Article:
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Why is Protein Important?


If you’ve looked into embarking on a fitness journey, you know how often people highlight the importance of protein in your diet. If I had a nickel for every time I saw a video of some muscle head telling the masses that the key to getting in shape is to “up your protein intake, bro,” I’d have a lot of nickels. But what is protein exactly? Why is it so important?


Proteins are found all throughout our body, they are an essential component to life. Protein is made up of over twenty “building blocks” known as amino acids. Humans do not naturally store amino acids in our bodies and therefore we need to seek out ways to make them. The nine vital amino acids - histidine, isoleucine, leucine, lysine, methionine, phenylalanine, threonine, tryptophan, and valine - all come from food. What makes protein so important is that it assists in the restoration of cells, as well as making new ones. Having protein in your diet is very important for the growth and development of our bodies.


While protein from animal sources provide the highest quality, there are many other food groups that can add protein to your diet. Foods such as beans, nuts, whole grains, and even some vegetables are all valid sources of protein. The recommended amount of protein intake is about 7 grams for every 20 pounds of body weight.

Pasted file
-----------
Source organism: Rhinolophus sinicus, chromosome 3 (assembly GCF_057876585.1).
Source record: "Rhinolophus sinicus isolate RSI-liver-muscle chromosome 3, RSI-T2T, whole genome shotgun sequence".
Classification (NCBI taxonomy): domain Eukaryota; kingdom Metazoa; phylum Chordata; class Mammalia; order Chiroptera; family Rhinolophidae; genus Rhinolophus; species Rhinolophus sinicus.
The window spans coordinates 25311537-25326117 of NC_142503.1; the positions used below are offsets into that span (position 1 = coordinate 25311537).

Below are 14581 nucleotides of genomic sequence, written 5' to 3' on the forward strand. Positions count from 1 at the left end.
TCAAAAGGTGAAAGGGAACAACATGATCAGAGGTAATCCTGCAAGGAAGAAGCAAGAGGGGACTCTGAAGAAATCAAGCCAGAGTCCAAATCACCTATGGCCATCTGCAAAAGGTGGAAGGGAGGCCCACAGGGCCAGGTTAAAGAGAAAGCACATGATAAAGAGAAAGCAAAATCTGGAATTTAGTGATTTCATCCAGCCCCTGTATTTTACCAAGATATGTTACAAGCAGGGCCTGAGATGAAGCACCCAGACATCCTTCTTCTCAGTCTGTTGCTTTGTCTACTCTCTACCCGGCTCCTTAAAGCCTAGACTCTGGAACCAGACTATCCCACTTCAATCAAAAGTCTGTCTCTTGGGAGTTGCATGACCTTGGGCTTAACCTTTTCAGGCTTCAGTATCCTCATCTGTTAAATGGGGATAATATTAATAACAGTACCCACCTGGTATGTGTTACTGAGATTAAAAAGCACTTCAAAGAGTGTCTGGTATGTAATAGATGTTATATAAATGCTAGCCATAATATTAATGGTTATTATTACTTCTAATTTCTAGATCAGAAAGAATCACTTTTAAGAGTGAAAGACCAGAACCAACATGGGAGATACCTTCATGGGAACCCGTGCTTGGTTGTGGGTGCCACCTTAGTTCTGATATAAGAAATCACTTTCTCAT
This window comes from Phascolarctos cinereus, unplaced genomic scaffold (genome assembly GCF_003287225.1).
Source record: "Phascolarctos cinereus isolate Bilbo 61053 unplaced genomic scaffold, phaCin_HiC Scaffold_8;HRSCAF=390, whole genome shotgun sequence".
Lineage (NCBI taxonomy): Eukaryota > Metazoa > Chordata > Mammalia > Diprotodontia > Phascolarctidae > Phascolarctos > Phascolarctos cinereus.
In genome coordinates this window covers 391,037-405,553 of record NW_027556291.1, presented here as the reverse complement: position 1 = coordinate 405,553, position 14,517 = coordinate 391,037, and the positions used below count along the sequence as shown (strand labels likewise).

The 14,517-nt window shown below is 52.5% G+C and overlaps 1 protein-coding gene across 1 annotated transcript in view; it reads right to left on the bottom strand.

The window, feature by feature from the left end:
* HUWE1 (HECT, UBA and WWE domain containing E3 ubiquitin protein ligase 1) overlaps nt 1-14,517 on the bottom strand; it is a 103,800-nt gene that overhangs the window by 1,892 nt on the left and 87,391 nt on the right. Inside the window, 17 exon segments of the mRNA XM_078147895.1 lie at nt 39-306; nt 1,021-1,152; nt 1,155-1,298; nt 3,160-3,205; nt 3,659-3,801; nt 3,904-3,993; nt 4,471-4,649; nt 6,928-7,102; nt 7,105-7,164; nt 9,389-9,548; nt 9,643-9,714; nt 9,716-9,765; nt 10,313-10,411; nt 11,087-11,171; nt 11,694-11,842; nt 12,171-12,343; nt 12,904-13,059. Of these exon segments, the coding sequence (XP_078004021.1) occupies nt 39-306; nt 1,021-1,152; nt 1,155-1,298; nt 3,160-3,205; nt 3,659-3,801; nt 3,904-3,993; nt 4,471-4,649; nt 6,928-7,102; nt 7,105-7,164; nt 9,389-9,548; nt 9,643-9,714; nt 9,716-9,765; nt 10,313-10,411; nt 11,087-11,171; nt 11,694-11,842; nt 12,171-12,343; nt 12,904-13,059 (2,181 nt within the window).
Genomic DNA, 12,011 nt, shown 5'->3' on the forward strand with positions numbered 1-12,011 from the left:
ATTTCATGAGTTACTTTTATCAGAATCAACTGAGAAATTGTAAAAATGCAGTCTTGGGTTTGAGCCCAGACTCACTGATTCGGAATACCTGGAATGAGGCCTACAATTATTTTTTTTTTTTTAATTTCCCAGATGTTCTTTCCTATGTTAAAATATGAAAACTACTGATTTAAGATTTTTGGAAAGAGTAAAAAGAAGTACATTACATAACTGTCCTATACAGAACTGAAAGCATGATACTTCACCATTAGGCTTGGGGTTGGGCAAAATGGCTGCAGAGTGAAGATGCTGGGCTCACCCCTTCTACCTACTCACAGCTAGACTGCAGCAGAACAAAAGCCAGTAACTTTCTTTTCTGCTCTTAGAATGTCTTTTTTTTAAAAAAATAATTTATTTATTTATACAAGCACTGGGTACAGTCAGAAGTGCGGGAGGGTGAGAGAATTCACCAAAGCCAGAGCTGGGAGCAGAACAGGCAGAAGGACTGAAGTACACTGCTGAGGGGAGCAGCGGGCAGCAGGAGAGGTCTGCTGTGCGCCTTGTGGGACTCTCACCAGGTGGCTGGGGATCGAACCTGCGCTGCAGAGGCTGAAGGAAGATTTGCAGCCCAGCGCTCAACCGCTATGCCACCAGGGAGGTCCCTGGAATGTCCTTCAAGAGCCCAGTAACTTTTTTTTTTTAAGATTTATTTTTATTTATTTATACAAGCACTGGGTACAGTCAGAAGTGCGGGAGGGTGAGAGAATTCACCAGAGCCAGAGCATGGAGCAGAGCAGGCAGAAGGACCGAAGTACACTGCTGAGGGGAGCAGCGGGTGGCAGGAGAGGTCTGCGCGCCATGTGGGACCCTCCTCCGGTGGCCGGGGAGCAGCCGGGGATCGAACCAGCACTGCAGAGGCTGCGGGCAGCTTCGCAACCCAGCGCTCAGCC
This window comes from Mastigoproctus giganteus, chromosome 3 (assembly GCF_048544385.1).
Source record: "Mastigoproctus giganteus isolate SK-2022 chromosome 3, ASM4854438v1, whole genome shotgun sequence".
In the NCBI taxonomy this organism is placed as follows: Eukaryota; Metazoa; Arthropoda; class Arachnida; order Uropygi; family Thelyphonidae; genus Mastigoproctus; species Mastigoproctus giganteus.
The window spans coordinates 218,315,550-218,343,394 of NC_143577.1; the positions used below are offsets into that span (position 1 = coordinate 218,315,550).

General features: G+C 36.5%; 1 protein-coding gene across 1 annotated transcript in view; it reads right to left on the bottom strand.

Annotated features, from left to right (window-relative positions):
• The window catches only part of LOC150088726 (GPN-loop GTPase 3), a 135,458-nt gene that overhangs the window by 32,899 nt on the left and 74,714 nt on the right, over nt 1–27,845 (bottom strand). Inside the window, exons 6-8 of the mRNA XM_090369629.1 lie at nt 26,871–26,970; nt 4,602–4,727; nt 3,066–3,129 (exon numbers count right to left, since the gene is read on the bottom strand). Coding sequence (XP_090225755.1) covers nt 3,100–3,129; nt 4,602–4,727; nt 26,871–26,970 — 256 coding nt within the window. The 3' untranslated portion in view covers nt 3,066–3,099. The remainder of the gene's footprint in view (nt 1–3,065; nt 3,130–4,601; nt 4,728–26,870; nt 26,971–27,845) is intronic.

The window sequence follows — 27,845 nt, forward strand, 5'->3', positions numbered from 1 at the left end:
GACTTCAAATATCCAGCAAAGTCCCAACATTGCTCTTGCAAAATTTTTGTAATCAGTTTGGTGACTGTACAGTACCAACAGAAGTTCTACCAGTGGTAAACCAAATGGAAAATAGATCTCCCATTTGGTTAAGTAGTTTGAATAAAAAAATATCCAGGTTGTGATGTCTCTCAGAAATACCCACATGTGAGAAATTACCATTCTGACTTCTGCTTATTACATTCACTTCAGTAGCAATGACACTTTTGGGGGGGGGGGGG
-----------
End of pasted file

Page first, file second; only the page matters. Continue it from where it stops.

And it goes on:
Protein deficiency can lead to numerous outcomes, ranging in severity. Issues such as loss of muscle mass, growth failure, an decrease in immunity, and weakening of heart and respiratory systems depending on the severity of the deficiency. Luckily, most Americans do not have to worry about these issues because we have so much access to food and protein that we actually eat more than enough; however, it should be noted that millions of people do face these issues due to food insecurity and lack of resources.


The bottom line is: protein is a fundamental part of any diet and it is important to incorporate it in moderation for the benefit of your body’s growth and development.



 

Blog Contributors

Author: Sophia G.

Editor: Kaitlyn Longstaff

Public Health Scientist: LaCher E-W, MPH

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